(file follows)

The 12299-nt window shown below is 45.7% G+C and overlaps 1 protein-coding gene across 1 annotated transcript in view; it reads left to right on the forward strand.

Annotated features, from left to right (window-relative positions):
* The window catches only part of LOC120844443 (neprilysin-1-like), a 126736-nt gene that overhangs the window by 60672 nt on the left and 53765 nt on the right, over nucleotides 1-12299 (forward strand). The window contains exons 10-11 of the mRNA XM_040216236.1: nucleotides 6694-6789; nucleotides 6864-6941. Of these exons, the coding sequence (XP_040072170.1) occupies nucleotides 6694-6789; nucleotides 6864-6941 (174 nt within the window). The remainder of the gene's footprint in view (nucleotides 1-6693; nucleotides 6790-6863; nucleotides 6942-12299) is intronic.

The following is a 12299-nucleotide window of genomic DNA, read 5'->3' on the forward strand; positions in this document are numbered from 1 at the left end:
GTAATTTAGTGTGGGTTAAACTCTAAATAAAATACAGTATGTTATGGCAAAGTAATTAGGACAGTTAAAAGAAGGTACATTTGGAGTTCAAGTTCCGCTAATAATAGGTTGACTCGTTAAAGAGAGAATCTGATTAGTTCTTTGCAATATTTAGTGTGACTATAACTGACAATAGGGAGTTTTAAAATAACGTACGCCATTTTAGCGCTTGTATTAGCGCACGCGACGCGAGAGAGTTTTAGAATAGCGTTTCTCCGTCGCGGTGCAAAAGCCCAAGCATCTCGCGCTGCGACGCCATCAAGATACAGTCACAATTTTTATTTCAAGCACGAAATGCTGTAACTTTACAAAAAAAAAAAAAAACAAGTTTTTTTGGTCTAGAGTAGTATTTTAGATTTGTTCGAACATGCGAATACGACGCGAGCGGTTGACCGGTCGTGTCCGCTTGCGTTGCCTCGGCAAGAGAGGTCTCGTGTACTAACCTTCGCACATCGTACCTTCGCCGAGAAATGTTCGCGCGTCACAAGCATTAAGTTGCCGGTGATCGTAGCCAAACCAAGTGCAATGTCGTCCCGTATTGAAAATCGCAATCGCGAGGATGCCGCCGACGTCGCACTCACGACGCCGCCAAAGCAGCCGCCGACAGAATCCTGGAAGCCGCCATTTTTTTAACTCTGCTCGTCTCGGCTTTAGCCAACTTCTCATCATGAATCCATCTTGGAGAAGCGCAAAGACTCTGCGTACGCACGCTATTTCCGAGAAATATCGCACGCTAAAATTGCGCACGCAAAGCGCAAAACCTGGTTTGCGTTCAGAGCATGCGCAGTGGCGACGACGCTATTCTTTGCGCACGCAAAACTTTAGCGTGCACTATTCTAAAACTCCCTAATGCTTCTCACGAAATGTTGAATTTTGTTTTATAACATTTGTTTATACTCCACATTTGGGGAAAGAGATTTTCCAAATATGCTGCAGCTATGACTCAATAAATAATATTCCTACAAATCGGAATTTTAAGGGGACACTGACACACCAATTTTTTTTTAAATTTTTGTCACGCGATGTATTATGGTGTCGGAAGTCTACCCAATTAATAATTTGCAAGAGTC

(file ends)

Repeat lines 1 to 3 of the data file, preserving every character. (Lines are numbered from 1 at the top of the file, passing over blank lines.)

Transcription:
The 12299-nt window shown below is 45.7% G+C and overlaps 1 protein-coding gene across 1 annotated transcript in view; it reads left to right on the forward strand.

Annotated features, from left to right (window-relative positions):
* The window catches only part of LOC120844443 (neprilysin-1-like), a 126736-nt gene that overhangs the window by 60672 nt on the left and 53765 nt on the right, over nucleotides 1-12299 (forward strand). The window contains exons 10-11 of the mRNA XM_040216236.1: nucleotides 6694-6789; nucleotides 6864-6941. Of these exons, the coding sequence (XP_040072170.1) occupies nucleotides 6694-6789; nucleotides 6864-6941 (174 nt within the window). The remainder of the gene's footprint in view (nucleotides 1-6693; nucleotides 6790-6863; nucleotides 6942-12299) is intronic.